- Ask how things are handled when you ask someone to make a change and they don’t want to do it. Is the default policy to “file a bug” and do it later? Do those bugs just get closed out in two months, or is action ever taken? When the problematic code ends up causing production issues, does the issue come back to the person who wrote it?
- How do you resolve arguments about code style? Do engineers waste colossal amounts of time arguing about style in reviews, or are there automated style checks and formatting tools that allow the discussion to shift toward matters of substance?
- Note: you can’t ask a new hire this question, you need to ask a long-time employee who has been around the block and seen how things play out
- Did the developer have to re-run tests due to flakiness? Is there a dashboard showing the state of the build? Are flaky tests tracked? Are there metrics regarding how often tests flake so that the most flaky areas can be addressed?
- What are the attributes that get people promoted?
- Be specific: Ask when the last time a close colleague was promoted and what they did to earn the promotion.
- Whose responsibility, if any, is developer productivity?
- “Everyone’s responsibility” is the worst possible answer to this question, as it means “nobody’s responsibility”
- If answers are vague, follow up with: “What was the last thing you did personally?”
- Risk: This might embarrass the person if they did nothing.
- This is a bit hardball, only go this far if you must.
- How does the culture change near the end of the release?
- Does all hell break loose and people just push low quality code to get things out the door?
- If so, how is the remaining work to “do it right” tracked?
- What is the power relationship between engineers and managers? Do managers strongly imply you need to work late nights and long hours to ship a release?
- How do engineers interact with customers?
- A bit of a fluff question, but can reveal a fair amount about how the company works. Can engineers own a problem from customer interaction to solution, or are they just cogs in the wheel of a giant organization of salespeople and product managers?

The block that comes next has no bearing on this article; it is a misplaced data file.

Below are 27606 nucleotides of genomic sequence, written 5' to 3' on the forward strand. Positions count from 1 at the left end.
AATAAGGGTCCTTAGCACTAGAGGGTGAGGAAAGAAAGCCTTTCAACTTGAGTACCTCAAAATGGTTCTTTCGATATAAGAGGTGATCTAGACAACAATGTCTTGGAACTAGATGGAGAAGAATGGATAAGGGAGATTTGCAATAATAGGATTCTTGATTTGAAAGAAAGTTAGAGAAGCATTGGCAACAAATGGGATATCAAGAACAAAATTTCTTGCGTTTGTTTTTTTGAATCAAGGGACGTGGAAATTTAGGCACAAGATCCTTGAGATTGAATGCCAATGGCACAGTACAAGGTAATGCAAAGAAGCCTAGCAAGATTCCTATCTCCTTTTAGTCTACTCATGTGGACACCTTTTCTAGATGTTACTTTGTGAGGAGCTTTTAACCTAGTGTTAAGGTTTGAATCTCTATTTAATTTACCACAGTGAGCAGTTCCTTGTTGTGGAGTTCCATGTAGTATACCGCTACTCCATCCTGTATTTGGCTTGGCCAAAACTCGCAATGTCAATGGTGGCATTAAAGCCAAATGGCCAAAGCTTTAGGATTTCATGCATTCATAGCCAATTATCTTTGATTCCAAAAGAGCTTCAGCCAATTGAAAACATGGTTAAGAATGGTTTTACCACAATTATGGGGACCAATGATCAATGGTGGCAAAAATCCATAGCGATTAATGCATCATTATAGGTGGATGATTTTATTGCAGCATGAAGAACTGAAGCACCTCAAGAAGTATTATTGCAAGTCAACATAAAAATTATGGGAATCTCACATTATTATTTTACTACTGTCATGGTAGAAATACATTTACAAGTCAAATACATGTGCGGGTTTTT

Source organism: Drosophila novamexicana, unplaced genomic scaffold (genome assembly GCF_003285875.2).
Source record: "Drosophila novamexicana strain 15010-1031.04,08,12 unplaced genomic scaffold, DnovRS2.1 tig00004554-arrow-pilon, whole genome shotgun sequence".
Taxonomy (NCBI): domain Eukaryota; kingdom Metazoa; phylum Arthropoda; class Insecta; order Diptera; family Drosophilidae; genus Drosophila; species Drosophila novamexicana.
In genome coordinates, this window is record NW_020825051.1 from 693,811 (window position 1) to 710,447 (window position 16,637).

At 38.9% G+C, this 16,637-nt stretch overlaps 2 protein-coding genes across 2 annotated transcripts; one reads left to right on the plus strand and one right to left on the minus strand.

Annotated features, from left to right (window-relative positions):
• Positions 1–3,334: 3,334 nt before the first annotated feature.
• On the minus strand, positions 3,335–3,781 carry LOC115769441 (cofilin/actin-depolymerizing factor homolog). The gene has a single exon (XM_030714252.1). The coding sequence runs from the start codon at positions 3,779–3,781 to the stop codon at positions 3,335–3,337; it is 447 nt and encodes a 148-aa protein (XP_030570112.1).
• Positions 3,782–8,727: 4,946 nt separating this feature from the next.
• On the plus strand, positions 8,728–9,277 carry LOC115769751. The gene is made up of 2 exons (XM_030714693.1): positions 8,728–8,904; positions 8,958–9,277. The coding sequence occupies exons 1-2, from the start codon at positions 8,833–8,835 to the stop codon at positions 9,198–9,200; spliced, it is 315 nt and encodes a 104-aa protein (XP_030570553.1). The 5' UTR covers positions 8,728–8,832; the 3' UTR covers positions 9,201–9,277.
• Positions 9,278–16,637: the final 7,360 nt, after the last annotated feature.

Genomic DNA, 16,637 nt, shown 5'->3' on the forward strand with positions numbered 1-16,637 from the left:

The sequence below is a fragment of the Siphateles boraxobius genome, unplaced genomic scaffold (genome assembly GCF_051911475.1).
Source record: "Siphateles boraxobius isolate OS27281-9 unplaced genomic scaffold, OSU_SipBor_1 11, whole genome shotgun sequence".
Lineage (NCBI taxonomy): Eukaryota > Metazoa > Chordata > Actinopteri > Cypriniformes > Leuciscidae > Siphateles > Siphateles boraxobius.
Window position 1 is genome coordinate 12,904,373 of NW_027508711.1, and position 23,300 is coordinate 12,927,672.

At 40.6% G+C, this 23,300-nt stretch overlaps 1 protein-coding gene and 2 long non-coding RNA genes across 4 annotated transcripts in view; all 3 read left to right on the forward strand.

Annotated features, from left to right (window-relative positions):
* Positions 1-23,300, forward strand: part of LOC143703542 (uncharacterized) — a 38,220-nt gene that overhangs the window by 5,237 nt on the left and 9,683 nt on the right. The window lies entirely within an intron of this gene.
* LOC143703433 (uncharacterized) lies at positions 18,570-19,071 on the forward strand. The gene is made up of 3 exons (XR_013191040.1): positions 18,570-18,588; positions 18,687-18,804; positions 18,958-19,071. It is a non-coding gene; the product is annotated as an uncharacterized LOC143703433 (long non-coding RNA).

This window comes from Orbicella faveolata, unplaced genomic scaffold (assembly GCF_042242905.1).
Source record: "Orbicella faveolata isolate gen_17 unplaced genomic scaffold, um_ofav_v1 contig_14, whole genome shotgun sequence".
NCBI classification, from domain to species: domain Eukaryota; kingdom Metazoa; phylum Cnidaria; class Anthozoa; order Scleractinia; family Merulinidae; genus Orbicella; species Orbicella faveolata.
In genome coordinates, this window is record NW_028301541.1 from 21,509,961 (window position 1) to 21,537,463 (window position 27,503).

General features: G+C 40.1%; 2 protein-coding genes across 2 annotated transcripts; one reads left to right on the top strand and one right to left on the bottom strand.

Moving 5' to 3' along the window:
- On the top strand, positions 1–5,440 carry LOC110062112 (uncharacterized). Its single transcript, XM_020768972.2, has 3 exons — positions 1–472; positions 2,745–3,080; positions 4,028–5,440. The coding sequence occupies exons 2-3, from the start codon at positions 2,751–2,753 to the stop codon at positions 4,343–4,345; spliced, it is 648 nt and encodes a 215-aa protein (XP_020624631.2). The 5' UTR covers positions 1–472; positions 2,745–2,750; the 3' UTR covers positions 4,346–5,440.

- How much time have mentors spent with interns and/or new hires this year?
- Goal should be to find a company where mentorship is valued. Mentors shouldn’t blink at the idea of dropping whatever they’re doing for 2 hours to help a mentee (assuming the mentee is worth their time investment).
- What is the weirdest bug that you’ve worked on recently?
- Goal is to see how the organization responds to failure
- How did you fix it in the short-term?
- How did you fix it in the long-term?
- This is the most interesting part
- You ideally want to be at a company with good war stories, because then people are excited to do their job
- Do people actually debug things, or just work around them and restart it?
- Does the company have a culture of root causing issues on first failure, or do they just throw their hands in the air if they can’t reproduce the issue?
Senior systems engineer in the SF bay area
David here. You may see the pattern: more senior people, even those who are extremely technical, want high autonomy work, and want to be involved in business decisions. They want to avoid teams and managers where they're just another pair of hands, where no one tracks the impact of engineering work. They want their engineering leaders to perceive the kinds of rot and dysfunction that are difficult to explain to non-technical decision-makers.
You'll also notice that even someone who is more senior is cautious about asking hard questions. Interestingly, I ask similar questions in my interviews for full stack growth engineering positions, although they lean towards growth.
david ått dtrejo.com
PS Want to impress all your engineering candidates with how great you and your company are? Email me, I can help.
PPS Tomorrow I'll be writing and sending my book review of Moneyball–you're going to like it because you'll get a better feel for how to measure & value engineering work.
In the mean time, I made this tool for you: EngineerWorth.com–it helps you calculate whether an engineering feature will pay back the time investment. You can drag the numbers to adjust them to your situation.